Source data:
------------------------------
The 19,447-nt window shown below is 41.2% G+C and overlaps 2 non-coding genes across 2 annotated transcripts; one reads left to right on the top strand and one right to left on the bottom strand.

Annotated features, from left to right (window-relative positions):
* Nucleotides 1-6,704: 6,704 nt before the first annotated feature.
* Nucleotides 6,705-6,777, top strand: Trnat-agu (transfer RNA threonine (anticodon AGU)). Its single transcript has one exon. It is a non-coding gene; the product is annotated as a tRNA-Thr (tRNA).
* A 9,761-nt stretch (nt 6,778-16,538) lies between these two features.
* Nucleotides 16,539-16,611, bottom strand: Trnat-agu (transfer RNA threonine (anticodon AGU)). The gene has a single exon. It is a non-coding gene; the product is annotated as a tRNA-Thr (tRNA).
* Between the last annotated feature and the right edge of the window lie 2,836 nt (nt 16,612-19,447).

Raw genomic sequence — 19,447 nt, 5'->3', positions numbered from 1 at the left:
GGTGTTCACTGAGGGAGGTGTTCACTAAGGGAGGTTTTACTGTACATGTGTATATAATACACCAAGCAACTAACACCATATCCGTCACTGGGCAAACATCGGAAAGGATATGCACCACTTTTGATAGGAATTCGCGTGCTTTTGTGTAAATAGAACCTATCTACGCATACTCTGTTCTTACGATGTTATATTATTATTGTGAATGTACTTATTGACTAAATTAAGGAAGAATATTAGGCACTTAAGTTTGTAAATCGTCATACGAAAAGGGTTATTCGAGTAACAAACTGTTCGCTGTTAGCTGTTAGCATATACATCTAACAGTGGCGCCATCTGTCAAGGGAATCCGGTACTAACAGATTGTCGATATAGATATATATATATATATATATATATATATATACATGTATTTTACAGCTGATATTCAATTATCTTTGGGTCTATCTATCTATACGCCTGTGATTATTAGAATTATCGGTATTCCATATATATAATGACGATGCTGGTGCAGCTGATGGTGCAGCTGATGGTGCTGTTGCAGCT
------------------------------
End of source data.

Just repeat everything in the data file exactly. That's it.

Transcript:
The 19,447-nt window shown below is 41.2% G+C and overlaps 2 non-coding genes across 2 annotated transcripts; one reads left to right on the top strand and one right to left on the bottom strand.

Annotated features, from left to right (window-relative positions):
* Nucleotides 1-6,704: 6,704 nt before the first annotated feature.
* Nucleotides 6,705-6,777, top strand: Trnat-agu (transfer RNA threonine (anticodon AGU)). Its single transcript has one exon. It is a non-coding gene; the product is annotated as a tRNA-Thr (tRNA).
* A 9,761-nt stretch (nt 6,778-16,538) lies between these two features.
* Nucleotides 16,539-16,611, bottom strand: Trnat-agu (transfer RNA threonine (anticodon AGU)). The gene has a single exon. It is a non-coding gene; the product is annotated as a tRNA-Thr (tRNA).
* Between the last annotated feature and the right edge of the window lie 2,836 nt (nt 16,612-19,447).

Raw genomic sequence — 19,447 nt, 5'->3', positions numbered from 1 at the left:
GGTGTTCACTGAGGGAGGTGTTCACTAAGGGAGGTTTTACTGTACATGTGTATATAATACACCAAGCAACTAACACCATATCCGTCACTGGGCAAACATCGGAAAGGATATGCACCACTTTTGATAGGAATTCGCGTGCTTTTGTGTAAATAGAACCTATCTACGCATACTCTGTTCTTACGATGTTATATTATTATTGTGAATGTACTTATTGACTAAATTAAGGAAGAATATTAGGCACTTAAGTTTGTAAATCGTCATACGAAAAGGGTTATTCGAGTAACAAACTGTTCGCTGTTAGCTGTTAGCATATACATCTAACAGTGGCGCCATCTGTCAAGGGAATCCGGTACTAACAGATTGTCGATATAGATATATATATATATATATATATATATATATACATGTATTTTACAGCTGATATTCAATTATCTTTGGGTCTATCTATCTATACGCCTGTGATTATTAGAATTATCGGTATTCCATATATATAATGACGATGCTGGTGCAGCTGATGGTGCAGCTGATGGTGCTGTTGCAGCT